Two Important Studies Shared at the 5th International Cancer Control Conference

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BHI was honored to present two evidence-based research studies at the 5th International Cancer Control Congress in Lima, Peru. These presentations help perpetuate BHI's goal to improve health interventions and contribute to the knowledge of the global health community.

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Earlier this month, Basic Health International (BHI) presented research findings at the 5th International Cancer Control Congress (ICCC5) in Lima, Peru. The global forum promotes knowledge transfer and raises awareness about cancer and non-communicable diseases.

BHI researchers shared the organization’s findings from two important studies. One study investigated a screening method that allows women to collect their own cervical samples. The other explored barriers to cervical cancer screening.

Alan Rosenbaum, a Fulbright Fellow working with BHI, presented results from a study investigating women’s feelings about self-sampling. With this method, women gather their own cervical samples, possibly in the home. Results suggested that women find self-sampling to be just as an acceptable as a physician collecting the sample in a clinic.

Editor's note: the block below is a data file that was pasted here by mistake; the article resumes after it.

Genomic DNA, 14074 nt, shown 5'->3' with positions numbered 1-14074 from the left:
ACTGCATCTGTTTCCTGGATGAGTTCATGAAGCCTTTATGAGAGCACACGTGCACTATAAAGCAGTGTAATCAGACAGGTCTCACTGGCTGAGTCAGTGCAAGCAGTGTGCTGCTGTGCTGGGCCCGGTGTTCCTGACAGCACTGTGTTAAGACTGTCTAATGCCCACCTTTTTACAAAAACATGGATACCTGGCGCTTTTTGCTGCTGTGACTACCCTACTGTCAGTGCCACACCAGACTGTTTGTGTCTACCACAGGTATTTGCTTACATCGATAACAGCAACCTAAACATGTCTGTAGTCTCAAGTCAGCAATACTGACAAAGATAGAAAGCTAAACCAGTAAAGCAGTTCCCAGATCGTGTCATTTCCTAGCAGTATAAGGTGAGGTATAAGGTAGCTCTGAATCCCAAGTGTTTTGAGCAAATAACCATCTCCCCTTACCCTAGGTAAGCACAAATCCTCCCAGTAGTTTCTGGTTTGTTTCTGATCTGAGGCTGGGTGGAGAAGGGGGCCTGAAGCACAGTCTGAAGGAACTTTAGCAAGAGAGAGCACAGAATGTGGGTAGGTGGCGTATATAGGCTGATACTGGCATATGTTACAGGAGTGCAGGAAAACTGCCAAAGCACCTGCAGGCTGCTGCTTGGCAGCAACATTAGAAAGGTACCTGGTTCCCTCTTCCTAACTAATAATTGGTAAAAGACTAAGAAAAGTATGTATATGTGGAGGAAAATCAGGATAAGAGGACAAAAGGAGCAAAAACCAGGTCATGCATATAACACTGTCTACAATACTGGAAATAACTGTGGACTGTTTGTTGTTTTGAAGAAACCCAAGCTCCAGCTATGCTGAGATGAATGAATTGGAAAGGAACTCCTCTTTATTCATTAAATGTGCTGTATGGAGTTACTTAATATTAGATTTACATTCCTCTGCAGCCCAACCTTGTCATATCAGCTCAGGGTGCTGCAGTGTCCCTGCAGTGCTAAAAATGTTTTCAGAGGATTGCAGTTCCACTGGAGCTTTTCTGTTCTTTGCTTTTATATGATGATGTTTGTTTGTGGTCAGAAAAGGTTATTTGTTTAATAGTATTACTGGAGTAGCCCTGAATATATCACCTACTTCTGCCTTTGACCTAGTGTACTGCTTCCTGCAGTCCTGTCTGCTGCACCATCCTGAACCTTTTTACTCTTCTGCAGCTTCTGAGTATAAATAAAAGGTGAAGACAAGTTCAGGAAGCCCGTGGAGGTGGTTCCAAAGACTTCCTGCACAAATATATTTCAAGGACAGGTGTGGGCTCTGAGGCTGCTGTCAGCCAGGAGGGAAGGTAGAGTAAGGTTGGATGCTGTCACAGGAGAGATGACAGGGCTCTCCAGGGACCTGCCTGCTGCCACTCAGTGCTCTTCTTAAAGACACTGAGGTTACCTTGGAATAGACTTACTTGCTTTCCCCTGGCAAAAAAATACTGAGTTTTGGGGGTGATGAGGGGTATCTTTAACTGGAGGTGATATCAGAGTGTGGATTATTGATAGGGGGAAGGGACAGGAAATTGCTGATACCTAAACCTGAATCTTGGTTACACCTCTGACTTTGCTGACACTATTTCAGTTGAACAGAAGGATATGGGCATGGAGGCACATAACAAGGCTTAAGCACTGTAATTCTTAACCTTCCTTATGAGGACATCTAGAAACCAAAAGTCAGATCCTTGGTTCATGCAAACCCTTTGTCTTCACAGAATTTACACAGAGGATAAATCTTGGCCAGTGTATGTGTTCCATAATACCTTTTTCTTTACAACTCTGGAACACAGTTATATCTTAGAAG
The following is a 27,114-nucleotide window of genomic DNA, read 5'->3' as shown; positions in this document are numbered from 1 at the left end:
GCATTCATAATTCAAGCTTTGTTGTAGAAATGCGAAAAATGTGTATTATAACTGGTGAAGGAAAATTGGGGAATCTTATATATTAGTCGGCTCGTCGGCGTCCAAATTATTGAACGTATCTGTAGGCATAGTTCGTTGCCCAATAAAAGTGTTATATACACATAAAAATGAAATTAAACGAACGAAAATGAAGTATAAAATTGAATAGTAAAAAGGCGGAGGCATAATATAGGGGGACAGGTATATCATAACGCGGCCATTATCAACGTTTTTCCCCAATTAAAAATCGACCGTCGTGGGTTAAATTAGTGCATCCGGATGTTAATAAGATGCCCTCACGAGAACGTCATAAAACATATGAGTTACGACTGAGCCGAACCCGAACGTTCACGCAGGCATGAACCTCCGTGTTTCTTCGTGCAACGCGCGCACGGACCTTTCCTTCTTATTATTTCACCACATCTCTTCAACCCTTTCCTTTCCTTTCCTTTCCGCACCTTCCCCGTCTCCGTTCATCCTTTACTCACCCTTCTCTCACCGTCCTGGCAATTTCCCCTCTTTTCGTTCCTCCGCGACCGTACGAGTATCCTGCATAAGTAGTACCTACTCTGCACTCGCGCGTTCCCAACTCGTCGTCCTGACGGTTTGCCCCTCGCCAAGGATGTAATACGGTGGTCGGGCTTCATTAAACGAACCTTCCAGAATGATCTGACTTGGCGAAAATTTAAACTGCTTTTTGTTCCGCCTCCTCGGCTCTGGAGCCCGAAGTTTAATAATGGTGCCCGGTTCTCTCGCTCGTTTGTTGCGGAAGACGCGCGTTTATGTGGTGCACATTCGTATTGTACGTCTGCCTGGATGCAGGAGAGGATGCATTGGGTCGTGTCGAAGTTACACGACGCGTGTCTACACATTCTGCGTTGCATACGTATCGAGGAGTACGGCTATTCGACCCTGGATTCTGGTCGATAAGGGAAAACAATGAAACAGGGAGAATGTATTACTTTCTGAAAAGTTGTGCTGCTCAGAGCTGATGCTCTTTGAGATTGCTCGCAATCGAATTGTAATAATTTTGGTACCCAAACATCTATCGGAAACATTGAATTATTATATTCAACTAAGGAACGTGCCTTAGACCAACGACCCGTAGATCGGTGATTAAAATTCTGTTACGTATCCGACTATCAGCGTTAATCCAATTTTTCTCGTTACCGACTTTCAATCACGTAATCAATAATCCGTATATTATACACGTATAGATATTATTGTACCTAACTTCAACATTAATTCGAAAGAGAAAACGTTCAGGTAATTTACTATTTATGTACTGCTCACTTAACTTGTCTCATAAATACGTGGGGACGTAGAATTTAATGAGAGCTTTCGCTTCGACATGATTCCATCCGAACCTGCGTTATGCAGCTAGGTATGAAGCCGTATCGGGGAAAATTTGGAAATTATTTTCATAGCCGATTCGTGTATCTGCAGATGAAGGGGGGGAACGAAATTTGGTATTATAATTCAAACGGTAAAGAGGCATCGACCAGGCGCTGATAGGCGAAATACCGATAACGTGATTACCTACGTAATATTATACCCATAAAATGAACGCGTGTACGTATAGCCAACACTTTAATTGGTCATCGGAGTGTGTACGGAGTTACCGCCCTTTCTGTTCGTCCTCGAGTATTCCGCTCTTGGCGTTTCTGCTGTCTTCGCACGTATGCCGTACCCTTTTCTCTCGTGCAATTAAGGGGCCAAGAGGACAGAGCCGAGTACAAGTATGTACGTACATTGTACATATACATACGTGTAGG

Karla Alfaro, MD MPH, discussed results from a study that enrolled 409 women in El Salvador to investigate barriers to cervical cancer screening. Her research showed that women with the greatest risk of developing cervical cancer failed to attend a scheduled screening appointment, even when the appointment was made for them.

The forum was an invaluable opportunity to move cervical cancer prevention knowledge forward. Dr. Alfaro shared that, “It was a privilege to speak at the ICCC5, raise awareness about research in cervical cancer, and learn from other innovators in the field of international health.”

BHI is a non-profit organization dedicated to eradicating cervical cancer in Latin America and the Caribbean through innovative low-cost, low-tech screening and treatment methods. BHI also provides policy guidance, patient care, medical training and research on cervical cancer issues in the developing world.

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Lauren Ditzian
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